1. The nursing home did not implement adequate measures to prevent and control infection. Federal code requires nursing homes to establish and implement infection prevention and control protocols. An inspection determined that Village Square Healthcare Center failed to do so in three capacities. In one, an inspector observed a staff member assisting residents during mealtime without conducting proper hand hygiene between residents. In another, an inspector observed a staffer moving between residents and providing them assistance without conducting proper hand hygiene. In a third, an inspector observed a resident’s urinary catheter drainage bag lying on the facility’s floor, in contravention of policy.

Meadowbrook Health Care Center, a nursing home located in Hemet, California, received 20 citations for health and safety deficiencies in its most recent inspection, on April 20, 2019. According to Centers for Medicare and Medicaid Services records accessed on February 26, 2020, that figure numbers more than the statewide average of 12.8 citations, and more than U.S. average of 8.0. A for-profit corporation owned by Johnre Care Inc., Meadowbrook Health Care Center is a Medicare and Medicaid participant with 64 certified beds and an average of 48.8 residents at the facility per day. The deficiencies described in the April 2019 citations include the following:

  1. The nursing home did not ensure residents were provided with appropriate treatment. Federal code requires nursing homes to provide residents with “appropriate treatment and care according to orders, resident’s preferences and goals.” An inspection found that Meadowbrook Health Care Center did not provide such in an instance when the facility did not “ensure signs and symptoms of bleeding were monitored” per the plan of care of a resident reviewed for side effects of blood thinner medication. The citation states further that the failure to ensure such “may have contributed” to the resident being sent to the emergency room for rectal bleeding. According to the citation, the resident was receiving an anticoagulant agent to prevent blood clots, and the plan of care stated that they should be monitored for signs and symptoms of excessive anticoagulation. A Licensed Vocational Nurse confirmed to state authorities, however, that “there was no documentation” the resident was being monitored such during the month in question, and “should have been monitored” in the period leading up to the resident being sent to the hospital.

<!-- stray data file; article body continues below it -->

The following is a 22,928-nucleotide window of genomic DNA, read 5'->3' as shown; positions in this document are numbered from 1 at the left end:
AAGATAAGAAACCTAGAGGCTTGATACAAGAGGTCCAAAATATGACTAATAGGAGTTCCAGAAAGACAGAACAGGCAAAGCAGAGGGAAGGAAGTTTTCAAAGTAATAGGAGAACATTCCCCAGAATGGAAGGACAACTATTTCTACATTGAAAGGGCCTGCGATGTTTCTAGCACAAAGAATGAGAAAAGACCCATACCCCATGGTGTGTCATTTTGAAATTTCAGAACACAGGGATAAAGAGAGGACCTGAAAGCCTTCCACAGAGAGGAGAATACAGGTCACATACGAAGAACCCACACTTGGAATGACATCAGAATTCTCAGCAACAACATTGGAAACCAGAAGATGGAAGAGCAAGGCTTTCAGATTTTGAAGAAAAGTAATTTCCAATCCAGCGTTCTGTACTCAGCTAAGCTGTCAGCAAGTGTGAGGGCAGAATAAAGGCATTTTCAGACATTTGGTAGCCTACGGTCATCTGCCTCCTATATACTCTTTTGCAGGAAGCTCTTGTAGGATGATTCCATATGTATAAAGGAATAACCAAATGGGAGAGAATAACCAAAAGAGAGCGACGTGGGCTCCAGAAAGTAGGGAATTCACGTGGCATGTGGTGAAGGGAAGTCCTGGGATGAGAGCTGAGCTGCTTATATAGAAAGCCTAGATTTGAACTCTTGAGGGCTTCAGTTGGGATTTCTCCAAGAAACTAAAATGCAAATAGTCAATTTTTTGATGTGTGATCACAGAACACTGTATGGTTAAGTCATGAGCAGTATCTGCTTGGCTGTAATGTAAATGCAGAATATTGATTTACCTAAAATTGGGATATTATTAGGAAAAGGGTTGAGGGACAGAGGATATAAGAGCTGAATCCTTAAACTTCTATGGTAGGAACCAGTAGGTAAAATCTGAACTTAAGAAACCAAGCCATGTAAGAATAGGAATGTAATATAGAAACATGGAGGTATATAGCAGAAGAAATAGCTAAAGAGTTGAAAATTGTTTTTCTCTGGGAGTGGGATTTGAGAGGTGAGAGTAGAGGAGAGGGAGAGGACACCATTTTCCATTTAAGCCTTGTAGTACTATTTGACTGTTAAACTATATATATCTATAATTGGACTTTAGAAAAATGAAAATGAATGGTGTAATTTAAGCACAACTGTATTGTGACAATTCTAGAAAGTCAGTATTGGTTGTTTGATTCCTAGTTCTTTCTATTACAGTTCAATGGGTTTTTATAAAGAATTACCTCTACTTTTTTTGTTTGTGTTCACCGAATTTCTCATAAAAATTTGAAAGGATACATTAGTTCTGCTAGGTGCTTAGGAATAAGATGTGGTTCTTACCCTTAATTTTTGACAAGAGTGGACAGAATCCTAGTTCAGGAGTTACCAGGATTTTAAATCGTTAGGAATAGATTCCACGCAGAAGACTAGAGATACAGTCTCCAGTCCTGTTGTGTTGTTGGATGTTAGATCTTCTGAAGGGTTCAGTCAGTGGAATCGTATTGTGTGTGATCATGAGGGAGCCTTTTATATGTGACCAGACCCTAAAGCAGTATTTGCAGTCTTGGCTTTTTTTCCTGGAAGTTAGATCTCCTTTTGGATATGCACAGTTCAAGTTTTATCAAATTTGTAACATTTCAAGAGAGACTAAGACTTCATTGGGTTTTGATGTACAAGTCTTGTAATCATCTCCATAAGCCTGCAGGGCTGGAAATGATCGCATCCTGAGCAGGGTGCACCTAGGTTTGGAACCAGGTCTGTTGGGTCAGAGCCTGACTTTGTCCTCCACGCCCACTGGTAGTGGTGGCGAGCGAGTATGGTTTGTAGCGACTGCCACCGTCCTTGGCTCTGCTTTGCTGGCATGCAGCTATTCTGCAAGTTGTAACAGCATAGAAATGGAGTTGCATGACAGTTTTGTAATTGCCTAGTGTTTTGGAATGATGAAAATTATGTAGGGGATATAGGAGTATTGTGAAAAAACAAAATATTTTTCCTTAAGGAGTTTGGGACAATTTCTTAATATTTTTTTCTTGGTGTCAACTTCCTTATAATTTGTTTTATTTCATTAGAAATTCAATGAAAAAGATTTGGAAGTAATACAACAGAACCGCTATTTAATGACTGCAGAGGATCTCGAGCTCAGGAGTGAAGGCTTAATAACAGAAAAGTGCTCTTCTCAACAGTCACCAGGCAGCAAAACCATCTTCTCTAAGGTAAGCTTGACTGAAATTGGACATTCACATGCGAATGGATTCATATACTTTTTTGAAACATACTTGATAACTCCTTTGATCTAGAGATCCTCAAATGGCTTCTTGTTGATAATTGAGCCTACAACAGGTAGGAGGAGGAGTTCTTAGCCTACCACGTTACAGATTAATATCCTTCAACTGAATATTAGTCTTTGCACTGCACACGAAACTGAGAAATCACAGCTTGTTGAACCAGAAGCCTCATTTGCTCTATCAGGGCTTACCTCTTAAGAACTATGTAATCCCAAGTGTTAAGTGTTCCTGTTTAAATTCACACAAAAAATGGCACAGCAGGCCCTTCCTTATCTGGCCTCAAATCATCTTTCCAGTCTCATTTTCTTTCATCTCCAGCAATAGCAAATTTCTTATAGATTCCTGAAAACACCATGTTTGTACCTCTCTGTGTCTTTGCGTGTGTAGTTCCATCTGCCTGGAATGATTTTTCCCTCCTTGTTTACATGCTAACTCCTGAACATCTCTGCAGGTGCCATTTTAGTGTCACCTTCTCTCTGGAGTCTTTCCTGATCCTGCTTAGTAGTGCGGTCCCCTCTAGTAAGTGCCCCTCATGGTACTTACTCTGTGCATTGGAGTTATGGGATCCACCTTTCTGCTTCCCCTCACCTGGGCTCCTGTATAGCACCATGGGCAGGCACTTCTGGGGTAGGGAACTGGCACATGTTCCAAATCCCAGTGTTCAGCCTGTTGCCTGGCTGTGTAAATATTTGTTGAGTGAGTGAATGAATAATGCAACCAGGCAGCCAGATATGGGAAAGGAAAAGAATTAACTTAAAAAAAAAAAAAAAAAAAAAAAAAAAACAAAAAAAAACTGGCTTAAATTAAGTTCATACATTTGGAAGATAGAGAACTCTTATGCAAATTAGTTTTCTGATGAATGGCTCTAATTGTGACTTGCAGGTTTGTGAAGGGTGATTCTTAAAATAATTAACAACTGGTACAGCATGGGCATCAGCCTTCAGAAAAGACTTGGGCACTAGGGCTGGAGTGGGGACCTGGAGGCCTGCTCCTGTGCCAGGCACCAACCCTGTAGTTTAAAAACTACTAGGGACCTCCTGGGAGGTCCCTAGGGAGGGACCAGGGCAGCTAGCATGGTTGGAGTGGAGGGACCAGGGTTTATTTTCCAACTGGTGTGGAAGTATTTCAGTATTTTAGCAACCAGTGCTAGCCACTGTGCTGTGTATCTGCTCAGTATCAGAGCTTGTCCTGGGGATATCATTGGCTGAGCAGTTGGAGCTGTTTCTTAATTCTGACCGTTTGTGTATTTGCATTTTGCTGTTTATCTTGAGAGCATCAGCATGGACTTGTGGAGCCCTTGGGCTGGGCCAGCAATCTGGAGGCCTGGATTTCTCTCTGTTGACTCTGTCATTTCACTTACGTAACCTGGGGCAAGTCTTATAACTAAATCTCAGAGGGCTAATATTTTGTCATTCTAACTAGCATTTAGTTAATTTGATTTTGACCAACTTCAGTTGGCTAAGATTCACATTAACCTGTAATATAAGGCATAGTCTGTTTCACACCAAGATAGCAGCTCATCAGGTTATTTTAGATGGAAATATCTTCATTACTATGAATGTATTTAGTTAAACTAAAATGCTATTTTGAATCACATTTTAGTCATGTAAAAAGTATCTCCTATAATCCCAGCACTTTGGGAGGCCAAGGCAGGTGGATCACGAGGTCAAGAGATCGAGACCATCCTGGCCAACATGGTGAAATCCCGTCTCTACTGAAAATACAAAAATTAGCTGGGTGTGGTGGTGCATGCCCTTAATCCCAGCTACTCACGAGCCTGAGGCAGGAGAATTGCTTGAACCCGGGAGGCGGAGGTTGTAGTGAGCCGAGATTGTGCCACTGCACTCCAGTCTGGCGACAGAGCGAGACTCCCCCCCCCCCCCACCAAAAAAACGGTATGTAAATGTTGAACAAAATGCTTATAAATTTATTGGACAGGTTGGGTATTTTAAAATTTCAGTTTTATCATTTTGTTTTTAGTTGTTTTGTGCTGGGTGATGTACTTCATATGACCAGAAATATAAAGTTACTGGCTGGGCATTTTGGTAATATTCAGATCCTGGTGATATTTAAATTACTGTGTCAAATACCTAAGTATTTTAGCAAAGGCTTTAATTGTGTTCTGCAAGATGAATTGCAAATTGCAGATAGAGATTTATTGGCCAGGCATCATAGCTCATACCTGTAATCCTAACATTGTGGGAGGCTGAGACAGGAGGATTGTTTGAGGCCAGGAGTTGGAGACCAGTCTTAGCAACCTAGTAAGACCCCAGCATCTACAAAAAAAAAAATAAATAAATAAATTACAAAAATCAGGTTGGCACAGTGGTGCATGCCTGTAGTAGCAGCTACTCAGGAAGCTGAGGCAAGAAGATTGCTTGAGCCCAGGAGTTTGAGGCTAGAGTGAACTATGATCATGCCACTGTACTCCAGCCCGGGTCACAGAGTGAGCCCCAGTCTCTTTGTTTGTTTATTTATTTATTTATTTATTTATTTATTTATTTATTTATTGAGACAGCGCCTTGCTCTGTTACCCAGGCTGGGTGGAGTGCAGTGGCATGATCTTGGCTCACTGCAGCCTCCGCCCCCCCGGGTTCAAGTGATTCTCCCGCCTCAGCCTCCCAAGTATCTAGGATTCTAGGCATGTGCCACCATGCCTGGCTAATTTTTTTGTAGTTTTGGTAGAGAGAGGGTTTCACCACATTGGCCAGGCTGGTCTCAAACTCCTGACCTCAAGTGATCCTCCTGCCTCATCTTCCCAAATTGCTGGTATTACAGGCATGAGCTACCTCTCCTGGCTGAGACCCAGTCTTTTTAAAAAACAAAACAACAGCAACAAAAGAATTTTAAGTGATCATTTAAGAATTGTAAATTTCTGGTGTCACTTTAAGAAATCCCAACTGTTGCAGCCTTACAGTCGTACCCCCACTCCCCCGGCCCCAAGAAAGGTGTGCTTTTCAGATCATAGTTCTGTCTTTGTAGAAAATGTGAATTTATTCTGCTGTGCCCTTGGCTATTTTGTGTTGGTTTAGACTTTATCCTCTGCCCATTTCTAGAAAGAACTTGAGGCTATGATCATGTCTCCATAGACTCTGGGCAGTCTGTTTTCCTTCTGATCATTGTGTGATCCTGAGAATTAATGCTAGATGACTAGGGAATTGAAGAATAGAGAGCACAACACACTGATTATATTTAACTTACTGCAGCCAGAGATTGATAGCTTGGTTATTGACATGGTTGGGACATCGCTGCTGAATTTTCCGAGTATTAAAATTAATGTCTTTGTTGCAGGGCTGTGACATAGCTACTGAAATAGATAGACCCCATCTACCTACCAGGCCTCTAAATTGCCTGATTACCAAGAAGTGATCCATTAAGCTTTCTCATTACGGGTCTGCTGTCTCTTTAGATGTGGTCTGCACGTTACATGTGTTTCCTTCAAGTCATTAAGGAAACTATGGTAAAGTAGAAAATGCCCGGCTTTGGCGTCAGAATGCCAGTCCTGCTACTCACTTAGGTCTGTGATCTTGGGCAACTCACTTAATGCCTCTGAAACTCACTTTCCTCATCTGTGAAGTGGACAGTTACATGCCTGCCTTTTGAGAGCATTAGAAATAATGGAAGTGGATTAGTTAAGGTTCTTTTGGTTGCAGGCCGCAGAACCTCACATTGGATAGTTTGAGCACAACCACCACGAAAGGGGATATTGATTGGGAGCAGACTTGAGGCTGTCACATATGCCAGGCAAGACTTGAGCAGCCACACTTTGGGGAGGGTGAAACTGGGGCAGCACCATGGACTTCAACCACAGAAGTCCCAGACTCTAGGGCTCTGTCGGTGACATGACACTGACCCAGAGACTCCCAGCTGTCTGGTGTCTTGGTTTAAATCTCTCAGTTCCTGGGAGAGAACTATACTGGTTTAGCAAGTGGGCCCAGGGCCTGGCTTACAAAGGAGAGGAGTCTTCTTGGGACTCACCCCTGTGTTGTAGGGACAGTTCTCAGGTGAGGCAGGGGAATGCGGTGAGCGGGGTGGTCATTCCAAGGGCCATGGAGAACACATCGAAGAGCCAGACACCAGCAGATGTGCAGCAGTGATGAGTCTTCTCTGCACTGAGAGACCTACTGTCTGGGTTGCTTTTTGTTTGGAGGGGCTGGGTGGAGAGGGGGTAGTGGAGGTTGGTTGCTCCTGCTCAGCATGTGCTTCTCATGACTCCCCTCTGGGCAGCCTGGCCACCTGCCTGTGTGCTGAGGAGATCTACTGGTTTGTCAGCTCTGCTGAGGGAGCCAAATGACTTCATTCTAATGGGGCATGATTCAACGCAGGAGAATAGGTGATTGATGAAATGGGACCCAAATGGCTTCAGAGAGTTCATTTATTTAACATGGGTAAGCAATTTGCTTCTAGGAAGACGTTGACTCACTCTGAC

1. The nursing home did not ensure the competencies of food and nutrition services staff. Federal code requires nursing homes to ensure that its staff have “appropriate competencies and skills sets to carry out the functions of the food and nutrition service.” An inspection found that Meadowbrook Health Care Center failed to ensure its supervisory staff failed to carry out their key functions in an instance wherein the facility’s Dietary Manager and Registered Dietitian “did not provide management and oversight to ensure food was stored, prepared, and served according to facility and industry standards,” as well as that equipment and other food service items were maintained in good working condition. The citation goes on to state specifically that an inspector found that the facility’s RD did not ensure residents were provided with “a comparable in nutrient content alternate” when they requested one instead of the “main entrée.” The inspector also found that the RD did not “report the poor condition” of certain food service items, and that cutting boards and cooking pans were not maintained in good condition. The citation states that these deficiencies resulted in the potential for the facility’s residents to experience “food borne illness and nutritional related health complications.”